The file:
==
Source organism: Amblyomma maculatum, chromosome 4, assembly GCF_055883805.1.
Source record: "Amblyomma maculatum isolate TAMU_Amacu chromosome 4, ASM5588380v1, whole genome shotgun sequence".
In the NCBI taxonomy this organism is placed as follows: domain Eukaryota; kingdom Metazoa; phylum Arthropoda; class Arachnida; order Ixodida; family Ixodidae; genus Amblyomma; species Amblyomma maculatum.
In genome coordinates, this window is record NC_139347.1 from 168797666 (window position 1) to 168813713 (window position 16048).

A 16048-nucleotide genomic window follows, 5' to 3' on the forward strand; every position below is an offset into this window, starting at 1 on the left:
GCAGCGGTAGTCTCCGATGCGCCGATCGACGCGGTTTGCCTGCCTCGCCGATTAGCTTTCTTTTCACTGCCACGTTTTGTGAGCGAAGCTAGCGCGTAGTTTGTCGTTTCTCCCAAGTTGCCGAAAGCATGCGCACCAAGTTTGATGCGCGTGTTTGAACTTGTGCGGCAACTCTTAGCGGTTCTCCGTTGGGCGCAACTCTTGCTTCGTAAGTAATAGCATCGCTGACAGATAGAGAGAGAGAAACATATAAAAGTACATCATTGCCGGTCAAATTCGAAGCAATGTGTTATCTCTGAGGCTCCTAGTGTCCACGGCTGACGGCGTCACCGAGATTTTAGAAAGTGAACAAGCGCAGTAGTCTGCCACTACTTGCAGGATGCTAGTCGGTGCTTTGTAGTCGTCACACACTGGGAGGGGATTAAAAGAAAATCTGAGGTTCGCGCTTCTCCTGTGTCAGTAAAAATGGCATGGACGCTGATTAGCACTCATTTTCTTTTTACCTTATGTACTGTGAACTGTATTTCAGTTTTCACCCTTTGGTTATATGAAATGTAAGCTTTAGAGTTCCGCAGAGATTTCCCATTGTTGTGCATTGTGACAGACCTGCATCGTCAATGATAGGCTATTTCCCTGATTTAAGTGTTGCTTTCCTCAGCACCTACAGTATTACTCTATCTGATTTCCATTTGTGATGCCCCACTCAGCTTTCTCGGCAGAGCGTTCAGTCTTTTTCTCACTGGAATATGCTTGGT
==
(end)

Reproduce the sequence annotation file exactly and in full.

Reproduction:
Source organism: Amblyomma maculatum, chromosome 4, assembly GCF_055883805.1.
Source record: "Amblyomma maculatum isolate TAMU_Amacu chromosome 4, ASM5588380v1, whole genome shotgun sequence".
In the NCBI taxonomy this organism is placed as follows: domain Eukaryota; kingdom Metazoa; phylum Arthropoda; class Arachnida; order Ixodida; family Ixodidae; genus Amblyomma; species Amblyomma maculatum.
In genome coordinates, this window is record NC_139347.1 from 168797666 (window position 1) to 168813713 (window position 16048).

A 16048-nucleotide genomic window follows, 5' to 3' on the forward strand; every position below is an offset into this window, starting at 1 on the left:
GCAGCGGTAGTCTCCGATGCGCCGATCGACGCGGTTTGCCTGCCTCGCCGATTAGCTTTCTTTTCACTGCCACGTTTTGTGAGCGAAGCTAGCGCGTAGTTTGTCGTTTCTCCCAAGTTGCCGAAAGCATGCGCACCAAGTTTGATGCGCGTGTTTGAACTTGTGCGGCAACTCTTAGCGGTTCTCCGTTGGGCGCAACTCTTGCTTCGTAAGTAATAGCATCGCTGACAGATAGAGAGAGAGAAACATATAAAAGTACATCATTGCCGGTCAAATTCGAAGCAATGTGTTATCTCTGAGGCTCCTAGTGTCCACGGCTGACGGCGTCACCGAGATTTTAGAAAGTGAACAAGCGCAGTAGTCTGCCACTACTTGCAGGATGCTAGTCGGTGCTTTGTAGTCGTCACACACTGGGAGGGGATTAAAAGAAAATCTGAGGTTCGCGCTTCTCCTGTGTCAGTAAAAATGGCATGGACGCTGATTAGCACTCATTTTCTTTTTACCTTATGTACTGTGAACTGTATTTCAGTTTTCACCCTTTGGTTATATGAAATGTAAGCTTTAGAGTTCCGCAGAGATTTCCCATTGTTGTGCATTGTGACAGACCTGCATCGTCAATGATAGGCTATTTCCCTGATTTAAGTGTTGCTTTCCTCAGCACCTACAGTATTACTCTATCTGATTTCCATTTGTGATGCCCCACTCAGCTTTCTCGGCAGAGCGTTCAGTCTTTTTCTCACTGGAATATGCTTGGT